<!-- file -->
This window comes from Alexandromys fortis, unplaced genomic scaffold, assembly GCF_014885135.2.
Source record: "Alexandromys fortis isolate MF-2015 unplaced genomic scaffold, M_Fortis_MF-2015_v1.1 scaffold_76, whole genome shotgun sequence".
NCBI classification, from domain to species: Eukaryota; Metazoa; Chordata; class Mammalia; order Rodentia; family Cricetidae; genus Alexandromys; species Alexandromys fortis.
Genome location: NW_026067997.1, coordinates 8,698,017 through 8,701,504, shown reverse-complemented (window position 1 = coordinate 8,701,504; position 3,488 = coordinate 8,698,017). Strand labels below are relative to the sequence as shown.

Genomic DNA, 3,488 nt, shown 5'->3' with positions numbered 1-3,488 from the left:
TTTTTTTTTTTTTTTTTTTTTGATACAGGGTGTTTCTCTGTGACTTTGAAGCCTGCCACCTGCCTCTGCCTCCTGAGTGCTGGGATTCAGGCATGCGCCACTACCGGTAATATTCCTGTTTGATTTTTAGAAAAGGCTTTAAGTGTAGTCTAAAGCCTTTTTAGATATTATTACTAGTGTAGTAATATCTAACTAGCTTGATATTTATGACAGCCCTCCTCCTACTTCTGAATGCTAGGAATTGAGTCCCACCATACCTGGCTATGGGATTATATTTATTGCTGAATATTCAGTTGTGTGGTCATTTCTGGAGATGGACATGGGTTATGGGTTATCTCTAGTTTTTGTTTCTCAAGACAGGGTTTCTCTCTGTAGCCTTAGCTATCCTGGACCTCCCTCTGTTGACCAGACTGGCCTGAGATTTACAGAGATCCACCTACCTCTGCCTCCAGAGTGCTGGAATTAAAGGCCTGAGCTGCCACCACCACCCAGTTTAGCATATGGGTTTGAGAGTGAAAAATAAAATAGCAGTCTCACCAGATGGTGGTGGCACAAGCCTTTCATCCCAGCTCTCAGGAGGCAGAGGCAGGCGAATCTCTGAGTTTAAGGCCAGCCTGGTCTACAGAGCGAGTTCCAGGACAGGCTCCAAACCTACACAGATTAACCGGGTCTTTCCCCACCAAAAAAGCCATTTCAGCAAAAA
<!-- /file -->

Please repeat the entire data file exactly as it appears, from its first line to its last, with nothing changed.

This window comes from Alexandromys fortis, unplaced genomic scaffold, assembly GCF_014885135.2.
Source record: "Alexandromys fortis isolate MF-2015 unplaced genomic scaffold, M_Fortis_MF-2015_v1.1 scaffold_76, whole genome shotgun sequence".
NCBI classification, from domain to species: Eukaryota; Metazoa; Chordata; class Mammalia; order Rodentia; family Cricetidae; genus Alexandromys; species Alexandromys fortis.
Genome location: NW_026067997.1, coordinates 8,698,017 through 8,701,504, shown reverse-complemented (window position 1 = coordinate 8,701,504; position 3,488 = coordinate 8,698,017). Strand labels below are relative to the sequence as shown.

Genomic DNA, 3,488 nt, shown 5'->3' with positions numbered 1-3,488 from the left:
TTTTTTTTTTTTTTTTTTTTTGATACAGGGTGTTTCTCTGTGACTTTGAAGCCTGCCACCTGCCTCTGCCTCCTGAGTGCTGGGATTCAGGCATGCGCCACTACCGGTAATATTCCTGTTTGATTTTTAGAAAAGGCTTTAAGTGTAGTCTAAAGCCTTTTTAGATATTATTACTAGTGTAGTAATATCTAACTAGCTTGATATTTATGACAGCCCTCCTCCTACTTCTGAATGCTAGGAATTGAGTCCCACCATACCTGGCTATGGGATTATATTTATTGCTGAATATTCAGTTGTGTGGTCATTTCTGGAGATGGACATGGGTTATGGGTTATCTCTAGTTTTTGTTTCTCAAGACAGGGTTTCTCTCTGTAGCCTTAGCTATCCTGGACCTCCCTCTGTTGACCAGACTGGCCTGAGATTTACAGAGATCCACCTACCTCTGCCTCCAGAGTGCTGGAATTAAAGGCCTGAGCTGCCACCACCACCCAGTTTAGCATATGGGTTTGAGAGTGAAAAATAAAATAGCAGTCTCACCAGATGGTGGTGGCACAAGCCTTTCATCCCAGCTCTCAGGAGGCAGAGGCAGGCGAATCTCTGAGTTTAAGGCCAGCCTGGTCTACAGAGCGAGTTCCAGGACAGGCTCCAAACCTACACAGATTAACCGGGTCTTTCCCCACCAAAAAAGCCATTTCAGCAAAAA